Black culture is all culture


When people think of February, Valentines Day instantly comes to mind. They picture love, candy, flowers, and the commercialized shenanigans that go along with the month. While many people are so focused on Valentines Day and how they’re going to be sitting on their couch Netflix and Chilling by themselves, or receiving generous gifts from their significant other, they fail to realize an important aspect of the month. As we all know — and if you didn’t, wake up — it is Black History Month.

Although there is only one month dedicated strictly to Black history, the impact of African American culture is constantly influencing the world. Everything from music, clothes, hairstyles, linguistics, all originated from the Black culture, has been adopted by other ethnic backgrounds. Many fail to realize that Black culture is in reality, pop culture. So let’s take a look back on all the things that were heavily influenced or were even created by Black Culture. Get ready, this will be a quite hefty editorial.

Queen Erykah Badu


The popular slang that we use to interact with our friends, see on social media, and hear throughout the day, didn’t just magically appear. The sad fact is, we, African Americans, are not accredited for coming up with the catchy phrases and jargons that are used endlessly by pretty much the whole world. ‘On fleek’ and ‘bae’ are just a few terms derived from African Americans, utilized by literally everyone. You hear ‘on fleek’ coming from individuals of all races and even famous celebrities such as Nicki Minaj and Beyoncé. Many are unaware that Chicago teen, Kayla Newman, actually created the jingle. People are continuously assuming that famous viners came up with ‘bae’, when we all know the word has been thrown around by the Black culture for decades. Let’s not forget the timeless terms ‘dope’ and ‘homie’. Even ‘or nah’ has somehow recently shaken the world.  People actually think that these words are new when in reality they’ve been around for quite some time. They’re just now getting recognized because slang is normal for everyone regardless of demographics these days. Somehow we tend to fade into the background, just as for everything else we create.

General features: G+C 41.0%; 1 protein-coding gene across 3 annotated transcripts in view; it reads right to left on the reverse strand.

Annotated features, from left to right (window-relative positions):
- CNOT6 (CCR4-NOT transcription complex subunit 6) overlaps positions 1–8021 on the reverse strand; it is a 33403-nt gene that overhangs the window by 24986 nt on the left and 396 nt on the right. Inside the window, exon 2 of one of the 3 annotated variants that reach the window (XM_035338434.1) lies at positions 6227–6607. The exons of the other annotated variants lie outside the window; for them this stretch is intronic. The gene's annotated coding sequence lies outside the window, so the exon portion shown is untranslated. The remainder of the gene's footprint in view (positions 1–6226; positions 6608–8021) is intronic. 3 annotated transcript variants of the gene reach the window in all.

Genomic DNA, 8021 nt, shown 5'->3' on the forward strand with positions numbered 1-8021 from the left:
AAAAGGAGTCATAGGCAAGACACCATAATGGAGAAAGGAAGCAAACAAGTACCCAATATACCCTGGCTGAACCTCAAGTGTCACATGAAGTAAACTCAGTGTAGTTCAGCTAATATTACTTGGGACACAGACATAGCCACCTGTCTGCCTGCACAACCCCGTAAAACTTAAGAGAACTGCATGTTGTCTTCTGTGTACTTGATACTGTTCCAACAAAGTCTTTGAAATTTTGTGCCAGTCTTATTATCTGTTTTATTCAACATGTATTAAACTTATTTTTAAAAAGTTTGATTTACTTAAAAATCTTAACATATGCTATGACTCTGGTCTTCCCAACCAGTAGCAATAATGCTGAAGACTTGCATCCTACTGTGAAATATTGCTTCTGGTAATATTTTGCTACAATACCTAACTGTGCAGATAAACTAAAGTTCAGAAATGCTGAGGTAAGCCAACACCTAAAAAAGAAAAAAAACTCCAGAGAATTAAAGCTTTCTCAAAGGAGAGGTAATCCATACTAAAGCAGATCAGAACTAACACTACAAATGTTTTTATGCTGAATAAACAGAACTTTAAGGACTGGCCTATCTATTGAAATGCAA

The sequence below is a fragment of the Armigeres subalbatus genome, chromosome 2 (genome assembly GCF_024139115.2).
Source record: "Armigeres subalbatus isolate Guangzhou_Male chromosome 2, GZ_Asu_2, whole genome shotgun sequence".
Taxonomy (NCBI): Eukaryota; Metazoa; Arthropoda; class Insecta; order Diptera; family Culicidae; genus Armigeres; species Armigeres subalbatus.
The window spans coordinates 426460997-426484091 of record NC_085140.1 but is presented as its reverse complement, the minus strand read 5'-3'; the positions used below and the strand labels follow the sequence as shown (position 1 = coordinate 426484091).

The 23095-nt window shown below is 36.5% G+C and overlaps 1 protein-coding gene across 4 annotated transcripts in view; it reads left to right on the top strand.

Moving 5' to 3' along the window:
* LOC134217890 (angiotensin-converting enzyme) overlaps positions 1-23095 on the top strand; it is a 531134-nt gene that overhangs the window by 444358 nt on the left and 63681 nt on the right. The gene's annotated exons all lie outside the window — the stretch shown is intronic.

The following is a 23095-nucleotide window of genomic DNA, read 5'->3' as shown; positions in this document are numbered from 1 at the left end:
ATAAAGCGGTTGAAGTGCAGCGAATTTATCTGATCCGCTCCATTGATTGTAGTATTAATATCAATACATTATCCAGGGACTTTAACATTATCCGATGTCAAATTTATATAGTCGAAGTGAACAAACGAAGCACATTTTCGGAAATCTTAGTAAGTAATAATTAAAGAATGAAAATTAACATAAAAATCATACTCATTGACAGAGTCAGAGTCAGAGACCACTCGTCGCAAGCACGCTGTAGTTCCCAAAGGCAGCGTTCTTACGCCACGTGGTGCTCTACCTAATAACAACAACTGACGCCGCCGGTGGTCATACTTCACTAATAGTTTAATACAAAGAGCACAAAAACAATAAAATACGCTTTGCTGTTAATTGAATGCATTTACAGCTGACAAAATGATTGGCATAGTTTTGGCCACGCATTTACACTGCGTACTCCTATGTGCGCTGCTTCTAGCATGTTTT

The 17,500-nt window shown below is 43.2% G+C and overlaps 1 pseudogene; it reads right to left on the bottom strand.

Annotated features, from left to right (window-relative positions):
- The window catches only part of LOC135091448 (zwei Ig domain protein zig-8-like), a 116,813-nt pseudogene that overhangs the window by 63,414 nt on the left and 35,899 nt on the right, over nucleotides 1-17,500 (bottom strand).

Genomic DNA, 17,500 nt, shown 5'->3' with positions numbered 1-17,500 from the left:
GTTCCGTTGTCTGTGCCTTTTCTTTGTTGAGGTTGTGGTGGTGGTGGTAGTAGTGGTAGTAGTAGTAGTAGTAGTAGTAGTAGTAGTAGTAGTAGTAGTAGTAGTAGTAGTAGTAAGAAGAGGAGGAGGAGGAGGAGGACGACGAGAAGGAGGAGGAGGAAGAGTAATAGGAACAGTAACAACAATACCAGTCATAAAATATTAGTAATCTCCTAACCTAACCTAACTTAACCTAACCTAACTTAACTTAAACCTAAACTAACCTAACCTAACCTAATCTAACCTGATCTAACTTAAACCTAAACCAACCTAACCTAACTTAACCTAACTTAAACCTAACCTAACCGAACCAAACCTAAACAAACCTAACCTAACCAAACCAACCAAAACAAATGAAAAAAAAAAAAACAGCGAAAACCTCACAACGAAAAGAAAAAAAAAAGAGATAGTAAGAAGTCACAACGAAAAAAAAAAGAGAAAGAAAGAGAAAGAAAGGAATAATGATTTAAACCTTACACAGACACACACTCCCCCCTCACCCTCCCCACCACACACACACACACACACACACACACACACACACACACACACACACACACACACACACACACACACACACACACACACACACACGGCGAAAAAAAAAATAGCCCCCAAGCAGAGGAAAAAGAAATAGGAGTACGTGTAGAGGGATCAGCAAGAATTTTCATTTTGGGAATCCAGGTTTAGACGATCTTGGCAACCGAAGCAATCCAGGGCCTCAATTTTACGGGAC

Without a doubt, Black culture is constantly forming fashion trends. People are always trying to execute the ‘urban/street’ look. Not to say other races can’t pull it off, it’s just that when it all adds up, that was also started by African American culture. The aesthetics that have been popularized within the fashion industry, like loose, dark clothing, and streetwear in general was originated in the 70s and 80s, with heavy influence from hip hop. You know what I mean; the baggy/torn jeans, oversized tees, bomber jackets, and loose clothing. Artists like RUN DMC popularized the look, as well as making fedoras and gold chains a cool thing to do. Oh yeah, they also made Adidas sneakers cool.


Back when the trend was starting, people, mainly parents, weren’t too fond of it. Kids began sporting the styles they saw their favorite rappers (who were mostly Black of course) wearing. They frowned upon their kids donning the attire because of who they saw influencing them. We were considered devious and bound to cause trouble because of our apparel, but somehow younger people were joining the wave. Rappers flexed designer brands such as Louis Vuitton, Gucci, and Tommy Hilfiger, all of which at the time really didn’t care about them rocking their fashion. Take a look at runway shows from the early 90s to today. Oddly enough, the baggy, street wear that was once stereotyped for only certain races quickly began dominating the fashion world.